Bluenose Canadian Schooner

Hawse Pipe Lips

September 29, 2016

Day 181.

A trivial detail, but the first use of cast metal pieces during this build, so I thought I’d write it up.

The hawse pipes are holes drilled on either side of the bow.  These holes were drilled a while back.  Now that the hull is painted, and I’m working on finishing up the remaining hull details, it is time to install the ‘lips’ on the outside of the hull.

These are provided by the Model Shipways Bluenose kit as cast metal pieces.

Many kits provide metal pieces to recreate elements on the ship.  Often these are parts of a ship that would have been made of metal, but sometimes they are parts that would simply be difficult to fashion out of wood.

The provided pieces are made from britannia metal, which is a white/silver metal that is fairly soft.  You can often scratch it with a finger nail, and it is easy to file and polish.  These pieces are often fairly low quality casts, and require a bit of work to clean them up.  They typically have extra bits of metal left over from casting, visible seams from the molds, and sometimes lack clear detail and definition.


Raw metal castings from the kit for the hawse pipe lips.  Note the rough edges and extra material.

You can see, especially on the right, the extra metal from the casting process.

Before we can stick this on the ship, we need to get them cleaned up and prepared.  I’ve worked with this kind of stuff a lot (the WWI aircraft I built before getting into ships required a ton of this stuff for the engines), so I’ve got a ‘standard process’.

  1. The pieces are cleaned up with a file to remove extra material, smooth out seams and imperfections, and add detail as required.
  2. The pieces are buffed up using a Dremel with a brass brush.
  3. The pieces are throughly cleaned.
  4. The pieces are painted.

So, to start, I need to clean them up with a file.  There’s no magic to this, just grab a file and go to town.  It is handy here to have files in various shapes (flat, curved, round, etc.) to help match the shape you’re trying to achieve.

Once they are cleaned up, I use a brass brush in my Dremel to polish up the pieces.  This isn’t super critical if I’m going to be painting the pieces, but it is a habit I developed when building planes (which often leave this stuff in the natural, unpainted state).


The piece on the left has been cleaned up with the files and polished with the brass brush on the Dremel.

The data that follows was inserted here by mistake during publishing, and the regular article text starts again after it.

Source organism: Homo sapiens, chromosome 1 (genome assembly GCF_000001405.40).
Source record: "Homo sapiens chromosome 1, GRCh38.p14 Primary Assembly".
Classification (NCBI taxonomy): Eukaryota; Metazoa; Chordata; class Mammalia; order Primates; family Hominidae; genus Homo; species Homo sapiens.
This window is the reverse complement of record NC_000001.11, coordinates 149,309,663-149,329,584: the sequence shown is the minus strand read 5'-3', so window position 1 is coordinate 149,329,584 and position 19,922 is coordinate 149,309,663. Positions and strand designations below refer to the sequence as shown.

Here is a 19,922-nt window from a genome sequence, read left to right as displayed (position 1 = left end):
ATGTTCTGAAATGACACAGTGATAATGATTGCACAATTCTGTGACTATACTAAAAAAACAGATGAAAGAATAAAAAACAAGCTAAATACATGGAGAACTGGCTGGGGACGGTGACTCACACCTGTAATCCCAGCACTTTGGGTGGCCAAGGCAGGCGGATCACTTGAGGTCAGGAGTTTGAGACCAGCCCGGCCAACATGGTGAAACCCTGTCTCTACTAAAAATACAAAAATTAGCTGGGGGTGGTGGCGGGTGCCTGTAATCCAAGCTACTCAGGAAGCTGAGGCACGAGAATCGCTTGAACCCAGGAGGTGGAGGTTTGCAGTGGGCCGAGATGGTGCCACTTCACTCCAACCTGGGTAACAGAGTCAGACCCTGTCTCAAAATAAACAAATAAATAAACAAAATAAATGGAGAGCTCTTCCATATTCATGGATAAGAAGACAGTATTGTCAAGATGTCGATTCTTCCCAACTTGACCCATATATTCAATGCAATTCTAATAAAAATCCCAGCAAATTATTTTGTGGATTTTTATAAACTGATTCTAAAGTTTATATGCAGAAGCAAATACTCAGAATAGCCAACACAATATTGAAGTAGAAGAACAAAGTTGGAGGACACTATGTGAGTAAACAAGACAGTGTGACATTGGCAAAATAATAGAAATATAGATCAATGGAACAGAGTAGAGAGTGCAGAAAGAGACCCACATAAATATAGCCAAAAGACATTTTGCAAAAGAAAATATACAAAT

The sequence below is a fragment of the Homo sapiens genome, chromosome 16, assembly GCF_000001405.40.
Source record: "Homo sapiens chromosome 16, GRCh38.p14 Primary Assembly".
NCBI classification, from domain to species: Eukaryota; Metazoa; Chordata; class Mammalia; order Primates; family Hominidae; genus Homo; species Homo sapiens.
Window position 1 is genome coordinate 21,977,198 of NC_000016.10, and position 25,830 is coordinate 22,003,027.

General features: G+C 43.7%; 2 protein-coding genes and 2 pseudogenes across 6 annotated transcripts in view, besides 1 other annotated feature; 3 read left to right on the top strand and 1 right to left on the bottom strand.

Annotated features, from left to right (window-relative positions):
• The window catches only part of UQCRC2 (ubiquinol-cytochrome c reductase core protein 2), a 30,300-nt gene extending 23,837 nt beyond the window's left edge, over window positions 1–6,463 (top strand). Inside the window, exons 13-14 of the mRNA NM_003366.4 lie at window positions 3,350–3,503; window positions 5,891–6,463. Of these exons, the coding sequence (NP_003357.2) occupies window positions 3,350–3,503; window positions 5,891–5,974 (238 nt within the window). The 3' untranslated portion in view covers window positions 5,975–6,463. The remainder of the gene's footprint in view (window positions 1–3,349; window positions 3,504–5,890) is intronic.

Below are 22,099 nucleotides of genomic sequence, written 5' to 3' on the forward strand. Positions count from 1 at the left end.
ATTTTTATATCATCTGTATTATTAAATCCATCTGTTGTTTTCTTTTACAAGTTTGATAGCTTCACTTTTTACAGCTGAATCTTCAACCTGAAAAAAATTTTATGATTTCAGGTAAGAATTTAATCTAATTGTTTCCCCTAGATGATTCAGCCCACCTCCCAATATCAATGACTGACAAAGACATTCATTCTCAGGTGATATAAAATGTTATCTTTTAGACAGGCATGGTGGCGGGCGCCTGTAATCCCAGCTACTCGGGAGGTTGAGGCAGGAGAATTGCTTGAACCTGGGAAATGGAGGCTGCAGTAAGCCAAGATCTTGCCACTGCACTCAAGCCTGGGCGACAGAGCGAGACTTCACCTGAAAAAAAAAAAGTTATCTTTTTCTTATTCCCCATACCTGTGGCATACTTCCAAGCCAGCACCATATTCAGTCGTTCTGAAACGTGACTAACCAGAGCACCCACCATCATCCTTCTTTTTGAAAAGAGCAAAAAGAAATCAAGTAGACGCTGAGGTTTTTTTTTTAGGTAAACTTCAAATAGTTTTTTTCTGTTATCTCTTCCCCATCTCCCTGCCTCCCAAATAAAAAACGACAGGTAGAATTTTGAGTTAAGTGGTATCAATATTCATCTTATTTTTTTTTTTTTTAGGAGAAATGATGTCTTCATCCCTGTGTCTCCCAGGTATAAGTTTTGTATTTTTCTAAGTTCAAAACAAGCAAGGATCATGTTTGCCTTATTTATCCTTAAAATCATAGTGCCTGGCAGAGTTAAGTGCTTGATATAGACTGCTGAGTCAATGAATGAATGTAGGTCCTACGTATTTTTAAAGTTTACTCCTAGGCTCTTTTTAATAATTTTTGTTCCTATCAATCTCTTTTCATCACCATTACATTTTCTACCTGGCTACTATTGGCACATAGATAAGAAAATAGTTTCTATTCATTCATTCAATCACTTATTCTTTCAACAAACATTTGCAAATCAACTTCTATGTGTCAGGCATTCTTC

You can see quite a difference between the cleaned up piece on the left, and the untouched piece on the right.

The next step is to clean the pieces.  Some people use just water, others use detergent or dish soap.  Just about anything will work – the goal is to get the various oils off the piece as well as remove any metal shavings and dust from the filing.

I’m lucky, because my wife runs a jewelry business and keeps an ultrasonic jewelry cleaner in the house.  These are fairly inexpensive (anywhere from $20 to $100).  If you’ve ever taken jewelry into a jewelry store to have it cleaned, this is the thing they use once they disappear into the back room.

The jewelry cleaner is basically a tank of water and cleaning solution.  When turned on, it sends ultrasonic vibrations through the water.  This gently shakes off all the dirt, oil, etc.  When the pieces come out, they are absolutely clean.  I run them under some water and dry them off to get rid of any lingering solution.

Finally, the pieces go in for painting with my airbrush.


The pieces are airbrushed after they get a good cleaning and rinse.

The finished pieces are given a quick test-fit on the ship, then glued in place with CA glue. I always use CA glue for metal pieces, regardless of what they are going in/on.  Wood glue has to penetrate the wood fibers to get a good hold, and obviously metal doesn’t have any wood fibers.

The whole process of cleaning up the pieces and rinsing them takes about 5 minutes.  Painting is quick (although you have to allow time for the paint to dry).


The finished hawse pipe lips installed on the ship.